With an illuminated badge making it easily identifiable as a VW, the new car departs quite radically from existing models. Key elements include a largely unadorned front end, ultra-short front overhang, a steeply rising bonnet line, a heavily raked windscreen, large wheel houses housing 20in wheels, prominent sill elements, cantilever-style rear doors, an extended roofline, a prominent rear spoiler element and a glass tailgate.
By eschewing a traditional grille, using flush fitting glass for the side windows and extending the roofline beyond the top of the tailgate, VW’s designers have clearly attempted boost the aerodynamic efficiency of the ID.
At 4100mm in length, 1800mm in width and 1530mm in height, the ID is 155mm longer, 9mm wider and 77mm higher than the existing seventh-generation Golf. It also rides on a wheelbase that is 130mm longer than that of Europe’s perennial best seller at 2750mm.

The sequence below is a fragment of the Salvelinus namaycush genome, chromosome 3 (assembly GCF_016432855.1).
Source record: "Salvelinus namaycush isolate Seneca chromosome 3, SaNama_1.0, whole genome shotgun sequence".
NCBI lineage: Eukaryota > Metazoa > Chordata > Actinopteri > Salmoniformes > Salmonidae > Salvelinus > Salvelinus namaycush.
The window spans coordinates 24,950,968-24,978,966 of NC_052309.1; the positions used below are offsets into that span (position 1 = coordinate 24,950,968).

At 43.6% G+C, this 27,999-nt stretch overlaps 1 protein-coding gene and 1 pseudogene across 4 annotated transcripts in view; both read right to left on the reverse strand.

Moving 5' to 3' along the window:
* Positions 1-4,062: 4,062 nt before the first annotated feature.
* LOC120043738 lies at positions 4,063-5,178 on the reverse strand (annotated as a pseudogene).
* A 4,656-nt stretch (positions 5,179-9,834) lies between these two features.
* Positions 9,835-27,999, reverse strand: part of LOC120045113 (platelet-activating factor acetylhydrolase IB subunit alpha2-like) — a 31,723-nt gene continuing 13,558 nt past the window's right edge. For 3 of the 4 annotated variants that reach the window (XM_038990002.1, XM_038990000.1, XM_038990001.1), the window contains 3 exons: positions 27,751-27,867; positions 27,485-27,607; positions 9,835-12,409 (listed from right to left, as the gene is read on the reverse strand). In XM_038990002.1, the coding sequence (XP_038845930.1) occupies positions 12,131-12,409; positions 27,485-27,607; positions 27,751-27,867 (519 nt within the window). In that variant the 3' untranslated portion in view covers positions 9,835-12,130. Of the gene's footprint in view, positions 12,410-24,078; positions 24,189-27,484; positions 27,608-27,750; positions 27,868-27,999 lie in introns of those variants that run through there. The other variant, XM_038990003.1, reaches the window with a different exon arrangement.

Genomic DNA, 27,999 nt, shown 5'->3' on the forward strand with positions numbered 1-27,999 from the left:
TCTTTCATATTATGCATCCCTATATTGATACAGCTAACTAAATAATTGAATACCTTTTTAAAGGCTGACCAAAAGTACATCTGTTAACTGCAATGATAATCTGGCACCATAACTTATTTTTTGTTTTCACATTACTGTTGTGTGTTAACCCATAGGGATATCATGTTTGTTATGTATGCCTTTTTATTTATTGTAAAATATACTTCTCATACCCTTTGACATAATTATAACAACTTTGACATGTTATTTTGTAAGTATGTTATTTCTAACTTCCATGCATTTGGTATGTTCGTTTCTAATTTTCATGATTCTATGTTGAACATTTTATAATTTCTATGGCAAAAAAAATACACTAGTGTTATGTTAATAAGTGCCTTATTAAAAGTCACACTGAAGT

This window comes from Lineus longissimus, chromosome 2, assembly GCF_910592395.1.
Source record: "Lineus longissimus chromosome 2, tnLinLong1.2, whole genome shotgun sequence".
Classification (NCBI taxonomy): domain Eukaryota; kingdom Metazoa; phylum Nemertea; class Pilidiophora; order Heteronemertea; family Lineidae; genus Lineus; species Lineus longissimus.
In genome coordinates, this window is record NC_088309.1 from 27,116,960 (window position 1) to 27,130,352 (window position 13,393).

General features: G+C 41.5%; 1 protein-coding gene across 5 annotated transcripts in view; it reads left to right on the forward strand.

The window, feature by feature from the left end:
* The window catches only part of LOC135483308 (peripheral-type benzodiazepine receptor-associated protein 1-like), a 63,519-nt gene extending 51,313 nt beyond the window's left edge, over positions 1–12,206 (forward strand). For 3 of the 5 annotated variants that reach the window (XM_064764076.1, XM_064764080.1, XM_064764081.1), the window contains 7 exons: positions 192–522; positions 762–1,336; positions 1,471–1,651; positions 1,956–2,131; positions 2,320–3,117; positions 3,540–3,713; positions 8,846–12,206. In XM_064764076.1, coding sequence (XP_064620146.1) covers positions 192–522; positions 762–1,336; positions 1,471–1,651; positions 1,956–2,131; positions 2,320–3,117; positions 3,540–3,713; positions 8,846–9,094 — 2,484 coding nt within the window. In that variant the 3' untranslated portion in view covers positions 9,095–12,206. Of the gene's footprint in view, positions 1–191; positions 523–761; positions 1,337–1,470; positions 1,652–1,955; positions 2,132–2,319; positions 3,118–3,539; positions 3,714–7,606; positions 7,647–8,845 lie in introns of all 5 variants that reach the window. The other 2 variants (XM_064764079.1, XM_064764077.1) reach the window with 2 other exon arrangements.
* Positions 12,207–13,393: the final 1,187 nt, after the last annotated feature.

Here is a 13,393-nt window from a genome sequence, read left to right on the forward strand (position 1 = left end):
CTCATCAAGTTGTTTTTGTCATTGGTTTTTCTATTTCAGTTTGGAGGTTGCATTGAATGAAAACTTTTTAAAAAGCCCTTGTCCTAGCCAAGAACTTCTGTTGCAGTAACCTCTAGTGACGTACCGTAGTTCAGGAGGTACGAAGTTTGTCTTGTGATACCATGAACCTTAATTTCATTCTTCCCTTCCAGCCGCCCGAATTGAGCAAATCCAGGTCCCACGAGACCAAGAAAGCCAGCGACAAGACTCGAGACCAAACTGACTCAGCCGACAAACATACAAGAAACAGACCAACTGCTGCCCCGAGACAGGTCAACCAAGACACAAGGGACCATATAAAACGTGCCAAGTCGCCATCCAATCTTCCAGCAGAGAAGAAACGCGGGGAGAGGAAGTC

With interactive LED headlights that have been conceived to mimic the action of a human eye by giving the impression of being able to open and close, as well as LED units concealed within various parts of the exterior, the lighting properties and overall visual character of the ID alters depending on the drive mode.
When parked, the headlight graphic is designed to provide an impression of a closed eye – as if to signal it is asleep. At start-up, the headlights blink and the graphic is altered to convey the action of an eye opening. At the same time, the VW logos front and rear are illuminated in white, while the lower section of the front bumper, side sills and rear diffuser are lit up in blue.
When drive is selected, the LED daytime driving lights are automatically switched on and the VW logos remain lit in white. In autonomous drive mode, a laser scanner deploys from the roof and the front bumper, side sills and rear diffuser are once again illuminated in blue. During recharging, the LED units pulsate in a simulation of the flow of energy being provided to the battery.